Clinical, Translational and Implementation Science Core

The overarching goal of the ERC-CFAR’s Clinical, Translational and Implementation Science Core (CTISC) is to provide a regional research platform to support the initiation and expansion of HIV-related clinical, translational and implementation research. The CTISC will assist researchers in participant recruitment for both clinical trials (e.g. eradication research or pathogenesis) and for observational studies by active recruitment of patients with rare phenotypes (e.g. elite or viremic controllers) for studies anywhere in the United States. It also provides support for research projects assessing policy, contextual, clinic/practice and individual factors impacting uptake and outcomes of delivered services, and access to and analysis of data from three databases.

The CTISC provides access to three robust clinical databases. The HIV Clinical Cohort, from the Montefiore/Einstein clinical services, contains demographic, clinical and laboratory data on over 19,500 people living with HIV (PLWH) and 465,000 known HIV-negative patients. This dynamic, comprehensive, longitudinal database accesses Montefiore’s extensive clinical infrastructure to facilitate enrollment of well-characterized patients (including HIV-negative controls) into new research protocols. The Amida Care Cohort leverages the informatics resources of Amida Care, the largest Medicaid Special Needs Plan in NYS, with >6,000 PLWH in NYC. The Master Research Cohort has centralized data and specimen information from ~4,700 participants in 31 funded research studies. With seed funding from Einstein, these three resources have stimulated many new clinical, implementation and translational investigations within Einstein, with the primary partners (Rockefeller and CUNY) and with other investigators in NYC and nationally. The maintenance of the HIV Clinical Cohort Database succeeds through collaboration with Einstein’s Institute for Clinical and Translational Research (ICTR), an NIH-funded site in the Clinical and Translational Science Awards (CTSA) program, and its integration into the ICTR’s Informatics Commons. CTISC maintains an infrastructure to facilitate recruitment and enrollment from all three cohorts into clinical trials, observational and translational studies requiring new specimens or special studies (e.g. functional MRI) in HIV-infected individuals with specified clinical characteristics.

  • Provide a clinical research platform to serve basic, clinical/epidemiologic, translational, behavioral and implementation science investigators in New York City or beyond.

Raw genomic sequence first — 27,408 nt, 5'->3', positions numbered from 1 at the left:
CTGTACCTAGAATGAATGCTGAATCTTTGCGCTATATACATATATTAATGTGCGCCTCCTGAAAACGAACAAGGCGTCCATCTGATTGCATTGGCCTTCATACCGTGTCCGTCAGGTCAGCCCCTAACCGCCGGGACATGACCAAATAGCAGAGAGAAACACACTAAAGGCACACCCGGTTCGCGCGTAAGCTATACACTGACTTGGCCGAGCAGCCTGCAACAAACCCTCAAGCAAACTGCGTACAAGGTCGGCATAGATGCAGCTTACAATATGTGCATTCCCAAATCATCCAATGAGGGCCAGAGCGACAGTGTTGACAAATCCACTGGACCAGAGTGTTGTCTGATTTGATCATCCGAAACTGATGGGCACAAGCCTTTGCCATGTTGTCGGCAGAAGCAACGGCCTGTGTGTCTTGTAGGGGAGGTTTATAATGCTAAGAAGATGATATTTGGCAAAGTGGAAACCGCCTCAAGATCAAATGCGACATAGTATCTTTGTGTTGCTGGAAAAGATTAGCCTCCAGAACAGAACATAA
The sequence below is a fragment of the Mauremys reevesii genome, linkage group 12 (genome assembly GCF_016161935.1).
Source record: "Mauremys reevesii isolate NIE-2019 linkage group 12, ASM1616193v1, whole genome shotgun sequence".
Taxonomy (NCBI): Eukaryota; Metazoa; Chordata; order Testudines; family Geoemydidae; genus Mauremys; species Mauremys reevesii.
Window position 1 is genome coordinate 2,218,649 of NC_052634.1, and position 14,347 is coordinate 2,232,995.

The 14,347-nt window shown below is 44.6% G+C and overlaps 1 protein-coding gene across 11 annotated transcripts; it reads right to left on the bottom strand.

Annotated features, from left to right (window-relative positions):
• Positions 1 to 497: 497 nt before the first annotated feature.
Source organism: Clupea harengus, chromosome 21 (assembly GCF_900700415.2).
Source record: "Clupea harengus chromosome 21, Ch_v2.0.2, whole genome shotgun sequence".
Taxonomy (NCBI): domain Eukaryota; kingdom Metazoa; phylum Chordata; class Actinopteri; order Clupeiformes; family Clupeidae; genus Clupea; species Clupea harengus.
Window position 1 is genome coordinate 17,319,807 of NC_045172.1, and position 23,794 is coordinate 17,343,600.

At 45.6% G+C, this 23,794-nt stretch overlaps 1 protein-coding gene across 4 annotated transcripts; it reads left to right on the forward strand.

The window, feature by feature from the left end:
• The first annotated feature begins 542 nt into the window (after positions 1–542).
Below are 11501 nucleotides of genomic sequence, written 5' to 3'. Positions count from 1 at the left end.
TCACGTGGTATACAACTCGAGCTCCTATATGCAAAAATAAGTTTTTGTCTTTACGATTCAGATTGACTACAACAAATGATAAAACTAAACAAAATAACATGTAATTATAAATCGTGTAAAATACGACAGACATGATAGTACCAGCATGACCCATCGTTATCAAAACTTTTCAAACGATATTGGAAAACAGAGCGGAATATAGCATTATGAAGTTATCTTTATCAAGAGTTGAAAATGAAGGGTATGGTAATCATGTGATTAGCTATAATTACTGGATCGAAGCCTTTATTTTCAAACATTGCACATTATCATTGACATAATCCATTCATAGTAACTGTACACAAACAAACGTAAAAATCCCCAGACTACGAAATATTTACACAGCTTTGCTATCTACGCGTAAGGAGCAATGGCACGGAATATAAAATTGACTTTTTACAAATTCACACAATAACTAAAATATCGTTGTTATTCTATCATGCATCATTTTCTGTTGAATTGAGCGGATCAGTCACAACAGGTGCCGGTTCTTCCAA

• Leverage our large patient population (19,500 PLWH, representing over 175,000 person-years) seen since 1997 to catalyze new research and recruit participants for investigators conducting clinical trials or other studies.
    • Use state-of-the-art informatics provided through Einstein’s ICTR to maintain databases derived from Montefiore/Einstein’s integrated electronic health informatics system and Amida Care to support new investigations in diverse, underrepresented groups (e.g. women, pregnancy, MSM of color, HIV-exposed) through support in study design, biostatistics, database access and specimen collection.
    • Integrate with the ERC-CFAR’s Behavioral Science Core and the Scientific Working Groups (Eradication, Patient and Population Health Outcomes Research) to support the entire ERC-CFAR’s scientific goals.
  • Advance collaboration under the umbrella of implementation science
    • Support research to identify multi-level factors that influence timely and sustained achievement of HIV Care/Prevention Continuum outcomes (e.g. uptake of PrEP, early diagnosis, sustained viral suppression) in specific populations.
  • Support bench scientists in translational investigation (e.g. virologic, immunologic, genetic) studies
    • Provide human specimens, both through the existing research and clinical biorepositories (Master Research Cohort), and through rapidly sourcing, enrolling and consenting patients with specific characteristics, assisting in IRB approval, and supporting fresh specimen collection, transport and processing.
  • For further information, please contact our study coordinator, Ms. Madeline Torres, at

HIV Clinical Cohort Database

The HIV Clinical Cohort Database is an epidemiologic resource containing de-identified demographic, clinical, laboratory, prescription, and outcomes data on over 19,500 PLWH and 465,000 known HIV-negative patients seen in the Montefiore Health System since 1997.